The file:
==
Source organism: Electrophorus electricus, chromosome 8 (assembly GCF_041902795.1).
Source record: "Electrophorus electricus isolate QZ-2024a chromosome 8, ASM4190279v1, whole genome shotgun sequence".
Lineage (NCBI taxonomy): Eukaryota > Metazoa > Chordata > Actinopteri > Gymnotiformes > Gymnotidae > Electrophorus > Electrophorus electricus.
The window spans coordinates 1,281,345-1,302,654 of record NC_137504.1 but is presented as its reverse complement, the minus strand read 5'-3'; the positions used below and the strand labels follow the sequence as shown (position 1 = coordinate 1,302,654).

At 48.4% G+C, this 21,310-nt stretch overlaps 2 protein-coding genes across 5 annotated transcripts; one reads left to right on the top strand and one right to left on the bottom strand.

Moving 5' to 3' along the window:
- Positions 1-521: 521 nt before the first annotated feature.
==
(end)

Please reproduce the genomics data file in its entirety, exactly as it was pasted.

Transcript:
Source organism: Electrophorus electricus, chromosome 8 (assembly GCF_041902795.1).
Source record: "Electrophorus electricus isolate QZ-2024a chromosome 8, ASM4190279v1, whole genome shotgun sequence".
Lineage (NCBI taxonomy): Eukaryota > Metazoa > Chordata > Actinopteri > Gymnotiformes > Gymnotidae > Electrophorus > Electrophorus electricus.
The window spans coordinates 1,281,345-1,302,654 of record NC_137504.1 but is presented as its reverse complement, the minus strand read 5'-3'; the positions used below and the strand labels follow the sequence as shown (position 1 = coordinate 1,302,654).

At 48.4% G+C, this 21,310-nt stretch overlaps 2 protein-coding genes across 5 annotated transcripts; one reads left to right on the top strand and one right to left on the bottom strand.

Moving 5' to 3' along the window:
- Positions 1-521: 521 nt before the first annotated feature.